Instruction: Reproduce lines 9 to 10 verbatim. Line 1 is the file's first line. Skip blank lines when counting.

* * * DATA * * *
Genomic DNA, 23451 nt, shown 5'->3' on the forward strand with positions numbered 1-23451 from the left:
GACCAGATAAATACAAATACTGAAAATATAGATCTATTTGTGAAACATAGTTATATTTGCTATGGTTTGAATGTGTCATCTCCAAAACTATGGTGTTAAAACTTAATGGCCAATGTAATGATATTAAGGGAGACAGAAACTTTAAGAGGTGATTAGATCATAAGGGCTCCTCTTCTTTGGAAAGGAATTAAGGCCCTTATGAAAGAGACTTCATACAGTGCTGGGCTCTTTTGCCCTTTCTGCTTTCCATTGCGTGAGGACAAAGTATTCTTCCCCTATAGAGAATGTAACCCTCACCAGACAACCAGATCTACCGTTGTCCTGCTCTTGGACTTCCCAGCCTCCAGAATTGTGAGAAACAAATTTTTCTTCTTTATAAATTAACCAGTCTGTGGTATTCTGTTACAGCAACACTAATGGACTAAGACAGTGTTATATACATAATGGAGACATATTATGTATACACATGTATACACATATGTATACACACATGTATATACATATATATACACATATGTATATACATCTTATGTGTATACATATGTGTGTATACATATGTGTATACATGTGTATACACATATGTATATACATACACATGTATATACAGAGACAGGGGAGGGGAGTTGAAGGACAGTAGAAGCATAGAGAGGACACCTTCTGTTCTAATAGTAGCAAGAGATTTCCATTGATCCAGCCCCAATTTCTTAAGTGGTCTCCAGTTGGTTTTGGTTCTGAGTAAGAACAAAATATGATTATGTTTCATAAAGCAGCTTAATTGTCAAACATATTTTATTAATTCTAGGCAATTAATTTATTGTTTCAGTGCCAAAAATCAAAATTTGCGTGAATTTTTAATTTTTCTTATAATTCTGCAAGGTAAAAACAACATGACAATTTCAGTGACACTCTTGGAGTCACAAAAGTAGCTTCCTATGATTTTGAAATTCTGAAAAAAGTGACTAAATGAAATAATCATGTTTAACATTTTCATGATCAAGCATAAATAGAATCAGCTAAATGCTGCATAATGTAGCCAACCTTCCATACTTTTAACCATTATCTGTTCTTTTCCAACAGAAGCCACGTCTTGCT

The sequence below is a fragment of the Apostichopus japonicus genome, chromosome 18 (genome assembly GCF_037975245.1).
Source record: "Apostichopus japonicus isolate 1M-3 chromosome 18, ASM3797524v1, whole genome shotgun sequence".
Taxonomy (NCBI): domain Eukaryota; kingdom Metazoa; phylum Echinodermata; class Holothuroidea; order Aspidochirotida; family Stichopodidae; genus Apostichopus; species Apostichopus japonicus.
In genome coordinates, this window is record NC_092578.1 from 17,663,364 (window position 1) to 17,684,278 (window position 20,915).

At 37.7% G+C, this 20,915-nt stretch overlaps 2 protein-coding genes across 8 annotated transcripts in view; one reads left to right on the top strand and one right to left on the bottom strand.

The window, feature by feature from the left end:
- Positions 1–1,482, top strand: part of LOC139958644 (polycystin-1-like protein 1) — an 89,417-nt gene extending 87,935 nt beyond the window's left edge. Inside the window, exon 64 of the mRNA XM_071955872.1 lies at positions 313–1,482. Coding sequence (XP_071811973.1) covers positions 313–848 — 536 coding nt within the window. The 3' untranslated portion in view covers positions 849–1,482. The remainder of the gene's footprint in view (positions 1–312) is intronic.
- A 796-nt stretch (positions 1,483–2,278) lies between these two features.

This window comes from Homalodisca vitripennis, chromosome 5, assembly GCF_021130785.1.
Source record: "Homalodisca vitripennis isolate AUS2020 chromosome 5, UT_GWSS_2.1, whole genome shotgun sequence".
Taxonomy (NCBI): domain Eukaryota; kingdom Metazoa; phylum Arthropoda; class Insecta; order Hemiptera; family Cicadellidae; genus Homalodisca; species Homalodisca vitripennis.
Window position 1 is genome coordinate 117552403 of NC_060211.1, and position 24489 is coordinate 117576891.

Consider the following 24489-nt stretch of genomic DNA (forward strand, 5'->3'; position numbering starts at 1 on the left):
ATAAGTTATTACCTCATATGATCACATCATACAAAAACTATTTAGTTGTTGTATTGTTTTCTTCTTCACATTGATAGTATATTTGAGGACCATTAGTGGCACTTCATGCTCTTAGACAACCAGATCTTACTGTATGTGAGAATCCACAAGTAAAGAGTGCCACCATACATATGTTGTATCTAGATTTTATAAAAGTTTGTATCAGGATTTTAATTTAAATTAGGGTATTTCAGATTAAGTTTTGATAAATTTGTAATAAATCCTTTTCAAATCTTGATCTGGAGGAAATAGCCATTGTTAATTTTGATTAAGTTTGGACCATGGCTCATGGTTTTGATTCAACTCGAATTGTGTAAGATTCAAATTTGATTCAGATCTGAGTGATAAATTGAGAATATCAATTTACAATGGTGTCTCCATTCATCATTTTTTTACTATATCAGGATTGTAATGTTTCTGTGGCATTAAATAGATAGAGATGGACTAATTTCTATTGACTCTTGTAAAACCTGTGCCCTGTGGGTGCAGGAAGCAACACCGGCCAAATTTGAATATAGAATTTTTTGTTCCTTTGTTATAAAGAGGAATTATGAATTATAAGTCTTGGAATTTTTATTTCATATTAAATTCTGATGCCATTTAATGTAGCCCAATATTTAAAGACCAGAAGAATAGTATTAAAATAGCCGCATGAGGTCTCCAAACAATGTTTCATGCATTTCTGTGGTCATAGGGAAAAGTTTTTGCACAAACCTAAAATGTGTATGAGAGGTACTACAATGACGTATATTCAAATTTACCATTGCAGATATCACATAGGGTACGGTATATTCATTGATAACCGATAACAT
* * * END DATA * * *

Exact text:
- Positions 1–1,482, top strand: part of LOC139958644 (polycystin-1-like protein 1) — an 89,417-nt gene extending 87,935 nt beyond the window's left edge. Inside the window, exon 64 of the mRNA XM_071955872.1 lies at positions 313–1,482. Coding sequence (XP_071811973.1) covers positions 313–848 — 536 coding nt within the window. The 3' untranslated portion in view covers positions 849–1,482. The remainder of the gene's footprint in view (positions 1–312) is intronic.
- A 796-nt stretch (positions 1,483–2,278) lies between these two features.